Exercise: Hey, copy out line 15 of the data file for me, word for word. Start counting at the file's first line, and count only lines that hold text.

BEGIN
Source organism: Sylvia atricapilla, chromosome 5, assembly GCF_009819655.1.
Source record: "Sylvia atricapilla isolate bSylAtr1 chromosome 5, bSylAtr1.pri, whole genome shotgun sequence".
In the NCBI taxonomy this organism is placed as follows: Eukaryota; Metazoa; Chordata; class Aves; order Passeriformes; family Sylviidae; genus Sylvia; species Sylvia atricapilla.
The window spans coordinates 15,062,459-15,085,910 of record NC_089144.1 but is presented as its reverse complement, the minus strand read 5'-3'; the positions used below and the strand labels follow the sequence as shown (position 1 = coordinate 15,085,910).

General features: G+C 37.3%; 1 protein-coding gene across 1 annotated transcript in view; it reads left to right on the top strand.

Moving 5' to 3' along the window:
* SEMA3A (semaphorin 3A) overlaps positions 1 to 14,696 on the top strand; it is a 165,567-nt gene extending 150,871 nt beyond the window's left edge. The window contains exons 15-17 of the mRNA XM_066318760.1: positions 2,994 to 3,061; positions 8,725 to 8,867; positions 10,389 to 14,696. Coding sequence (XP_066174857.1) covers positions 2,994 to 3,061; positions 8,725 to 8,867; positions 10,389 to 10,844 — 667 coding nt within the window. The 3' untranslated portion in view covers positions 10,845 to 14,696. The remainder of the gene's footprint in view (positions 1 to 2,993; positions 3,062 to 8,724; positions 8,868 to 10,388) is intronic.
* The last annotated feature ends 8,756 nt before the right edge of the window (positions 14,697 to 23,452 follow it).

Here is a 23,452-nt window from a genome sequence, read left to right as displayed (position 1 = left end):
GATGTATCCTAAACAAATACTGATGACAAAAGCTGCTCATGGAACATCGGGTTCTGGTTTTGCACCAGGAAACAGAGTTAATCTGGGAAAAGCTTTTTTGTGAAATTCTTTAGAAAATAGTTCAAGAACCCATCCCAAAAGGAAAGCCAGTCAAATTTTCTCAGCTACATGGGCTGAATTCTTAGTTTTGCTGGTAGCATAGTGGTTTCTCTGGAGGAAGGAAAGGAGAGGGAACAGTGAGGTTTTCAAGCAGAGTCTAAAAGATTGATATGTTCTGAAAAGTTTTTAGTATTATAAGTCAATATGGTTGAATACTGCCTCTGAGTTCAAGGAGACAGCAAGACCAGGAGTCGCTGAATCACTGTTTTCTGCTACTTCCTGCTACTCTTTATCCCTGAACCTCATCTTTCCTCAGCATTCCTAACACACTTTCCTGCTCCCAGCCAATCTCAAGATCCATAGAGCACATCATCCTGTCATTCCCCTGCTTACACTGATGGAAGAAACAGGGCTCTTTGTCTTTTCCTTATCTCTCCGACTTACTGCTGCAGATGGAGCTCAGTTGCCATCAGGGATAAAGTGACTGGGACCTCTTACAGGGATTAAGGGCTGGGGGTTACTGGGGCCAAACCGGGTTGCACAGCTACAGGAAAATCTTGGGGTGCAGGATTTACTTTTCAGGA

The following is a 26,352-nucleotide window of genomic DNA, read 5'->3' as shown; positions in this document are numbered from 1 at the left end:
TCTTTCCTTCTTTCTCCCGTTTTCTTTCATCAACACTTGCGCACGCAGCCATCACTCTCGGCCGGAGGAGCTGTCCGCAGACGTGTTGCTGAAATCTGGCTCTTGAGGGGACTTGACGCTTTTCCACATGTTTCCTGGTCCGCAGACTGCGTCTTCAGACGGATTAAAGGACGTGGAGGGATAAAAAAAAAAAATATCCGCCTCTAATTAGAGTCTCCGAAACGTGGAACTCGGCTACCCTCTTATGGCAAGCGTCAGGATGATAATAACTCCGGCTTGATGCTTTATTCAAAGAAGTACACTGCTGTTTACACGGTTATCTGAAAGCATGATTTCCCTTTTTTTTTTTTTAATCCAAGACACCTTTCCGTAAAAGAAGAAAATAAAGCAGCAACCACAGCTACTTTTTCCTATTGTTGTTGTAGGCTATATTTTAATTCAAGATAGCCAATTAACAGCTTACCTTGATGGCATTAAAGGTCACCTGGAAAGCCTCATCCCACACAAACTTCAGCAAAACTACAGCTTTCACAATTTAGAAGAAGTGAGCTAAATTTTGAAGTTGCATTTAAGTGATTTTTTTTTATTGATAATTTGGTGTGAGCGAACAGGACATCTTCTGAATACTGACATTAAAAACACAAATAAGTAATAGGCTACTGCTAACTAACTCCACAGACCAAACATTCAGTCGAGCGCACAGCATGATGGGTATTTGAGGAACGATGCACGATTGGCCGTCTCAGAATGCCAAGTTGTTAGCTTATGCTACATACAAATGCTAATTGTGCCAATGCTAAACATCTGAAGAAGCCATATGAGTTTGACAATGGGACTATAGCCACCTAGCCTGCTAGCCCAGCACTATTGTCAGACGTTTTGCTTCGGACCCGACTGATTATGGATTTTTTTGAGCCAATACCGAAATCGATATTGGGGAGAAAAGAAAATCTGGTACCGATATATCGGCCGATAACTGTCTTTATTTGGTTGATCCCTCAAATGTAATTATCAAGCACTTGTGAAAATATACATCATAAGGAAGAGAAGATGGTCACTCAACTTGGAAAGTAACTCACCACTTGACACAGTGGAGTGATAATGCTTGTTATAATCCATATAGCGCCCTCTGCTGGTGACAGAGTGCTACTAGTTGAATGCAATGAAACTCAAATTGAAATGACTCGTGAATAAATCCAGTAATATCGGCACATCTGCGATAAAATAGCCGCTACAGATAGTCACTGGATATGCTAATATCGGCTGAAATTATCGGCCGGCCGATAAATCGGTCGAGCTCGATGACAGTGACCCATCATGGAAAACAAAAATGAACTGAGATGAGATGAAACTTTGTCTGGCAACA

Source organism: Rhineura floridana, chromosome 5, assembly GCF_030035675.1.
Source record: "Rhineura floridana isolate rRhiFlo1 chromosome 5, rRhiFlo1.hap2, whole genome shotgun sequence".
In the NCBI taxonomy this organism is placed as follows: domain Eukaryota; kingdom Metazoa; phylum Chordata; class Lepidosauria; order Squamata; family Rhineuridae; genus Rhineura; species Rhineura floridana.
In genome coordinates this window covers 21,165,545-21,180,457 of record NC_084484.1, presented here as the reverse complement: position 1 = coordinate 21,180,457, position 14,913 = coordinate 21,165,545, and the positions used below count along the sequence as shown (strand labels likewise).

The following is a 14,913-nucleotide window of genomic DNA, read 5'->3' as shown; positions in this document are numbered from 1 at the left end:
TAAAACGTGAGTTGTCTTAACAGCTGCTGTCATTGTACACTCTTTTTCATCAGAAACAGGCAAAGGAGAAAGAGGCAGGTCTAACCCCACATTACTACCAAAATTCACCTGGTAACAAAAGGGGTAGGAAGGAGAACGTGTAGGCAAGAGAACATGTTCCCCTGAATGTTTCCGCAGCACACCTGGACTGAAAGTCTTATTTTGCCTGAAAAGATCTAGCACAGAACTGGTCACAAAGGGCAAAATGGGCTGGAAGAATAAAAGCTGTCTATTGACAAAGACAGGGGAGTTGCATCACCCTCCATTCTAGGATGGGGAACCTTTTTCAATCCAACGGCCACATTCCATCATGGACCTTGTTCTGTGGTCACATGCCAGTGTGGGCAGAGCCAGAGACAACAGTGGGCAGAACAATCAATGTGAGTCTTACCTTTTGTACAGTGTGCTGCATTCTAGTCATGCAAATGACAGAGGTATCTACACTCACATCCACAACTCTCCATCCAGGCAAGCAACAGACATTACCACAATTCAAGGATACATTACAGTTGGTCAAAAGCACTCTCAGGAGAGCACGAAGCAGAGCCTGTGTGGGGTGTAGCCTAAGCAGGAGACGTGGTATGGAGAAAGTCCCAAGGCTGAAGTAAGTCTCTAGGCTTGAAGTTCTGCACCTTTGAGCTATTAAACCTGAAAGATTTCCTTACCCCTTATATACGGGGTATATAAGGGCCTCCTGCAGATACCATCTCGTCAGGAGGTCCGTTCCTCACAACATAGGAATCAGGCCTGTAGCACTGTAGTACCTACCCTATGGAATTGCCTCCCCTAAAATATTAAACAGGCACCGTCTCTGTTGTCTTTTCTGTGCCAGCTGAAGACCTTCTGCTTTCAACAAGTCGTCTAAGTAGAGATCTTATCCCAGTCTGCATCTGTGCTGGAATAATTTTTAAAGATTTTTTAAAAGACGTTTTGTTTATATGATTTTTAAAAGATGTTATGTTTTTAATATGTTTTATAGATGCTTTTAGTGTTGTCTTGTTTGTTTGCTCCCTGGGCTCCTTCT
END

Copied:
In the NCBI taxonomy this organism is placed as follows: domain Eukaryota; kingdom Metazoa; phylum Chordata; class Lepidosauria; order Squamata; family Rhineuridae; genus Rhineura; species Rhineura floridana.